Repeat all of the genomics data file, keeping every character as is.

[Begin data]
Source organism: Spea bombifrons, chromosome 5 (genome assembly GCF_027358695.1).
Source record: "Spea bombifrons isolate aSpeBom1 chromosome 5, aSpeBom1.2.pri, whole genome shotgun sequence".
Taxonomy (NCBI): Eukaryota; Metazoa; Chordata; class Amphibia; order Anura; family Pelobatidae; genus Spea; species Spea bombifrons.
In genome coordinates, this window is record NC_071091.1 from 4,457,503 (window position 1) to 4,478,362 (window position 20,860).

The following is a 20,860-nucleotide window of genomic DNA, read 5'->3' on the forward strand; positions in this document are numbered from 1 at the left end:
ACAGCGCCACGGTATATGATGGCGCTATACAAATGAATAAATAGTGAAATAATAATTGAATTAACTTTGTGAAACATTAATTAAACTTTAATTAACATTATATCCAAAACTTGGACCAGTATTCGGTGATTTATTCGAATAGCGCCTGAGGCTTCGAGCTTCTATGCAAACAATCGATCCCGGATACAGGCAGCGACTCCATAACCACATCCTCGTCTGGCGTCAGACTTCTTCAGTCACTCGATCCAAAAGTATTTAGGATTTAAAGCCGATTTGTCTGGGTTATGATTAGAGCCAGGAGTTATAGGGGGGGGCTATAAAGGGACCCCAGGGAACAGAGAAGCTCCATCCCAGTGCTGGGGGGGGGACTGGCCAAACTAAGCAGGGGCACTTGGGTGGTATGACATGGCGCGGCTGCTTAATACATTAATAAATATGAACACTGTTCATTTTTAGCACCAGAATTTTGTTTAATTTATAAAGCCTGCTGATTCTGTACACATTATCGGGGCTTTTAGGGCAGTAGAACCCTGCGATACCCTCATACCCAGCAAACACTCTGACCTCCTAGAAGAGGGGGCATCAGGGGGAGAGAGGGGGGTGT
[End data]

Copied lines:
Source organism: Spea bombifrons, chromosome 5 (genome assembly GCF_027358695.1).
Source record: "Spea bombifrons isolate aSpeBom1 chromosome 5, aSpeBom1.2.pri, whole genome shotgun sequence".
Taxonomy (NCBI): Eukaryota; Metazoa; Chordata; class Amphibia; order Anura; family Pelobatidae; genus Spea; species Spea bombifrons.
In genome coordinates, this window is record NC_071091.1 from 4,457,503 (window position 1) to 4,478,362 (window position 20,860).

The following is a 20,860-nucleotide window of genomic DNA, read 5'->3' on the forward strand; positions in this document are numbered from 1 at the left end:
ACAGCGCCACGGTATATGATGGCGCTATACAAATGAATAAATAGTGAAATAATAATTGAATTAACTTTGTGAAACATTAATTAAACTTTAATTAACATTATATCCAAAACTTGGACCAGTATTCGGTGATTTATTCGAATAGCGCCTGAGGCTTCGAGCTTCTATGCAAACAATCGATCCCGGATACAGGCAGCGACTCCATAACCACATCCTCGTCTGGCGTCAGACTTCTTCAGTCACTCGATCCAAAAGTATTTAGGATTTAAAGCCGATTTGTCTGGGTTATGATTAGAGCCAGGAGTTATAGGGGGGGGCTATAAAGGGACCCCAGGGAACAGAGAAGCTCCATCCCAGTGCTGGGGGGGGGACTGGCCAAACTAAGCAGGGGCACTTGGGTGGTATGACATGGCGCGGCTGCTTAATACATTAATAAATATGAACACTGTTCATTTTTAGCACCAGAATTTTGTTTAATTTATAAAGCCTGCTGATTCTGTACACATTATCGGGGCTTTTAGGGCAGTAGAACCCTGCGATACCCTCATACCCAGCAAACACTCTGACCTCCTAGAAGAGGGGGCATCAGGGGGAGAGAGGGGGGTGT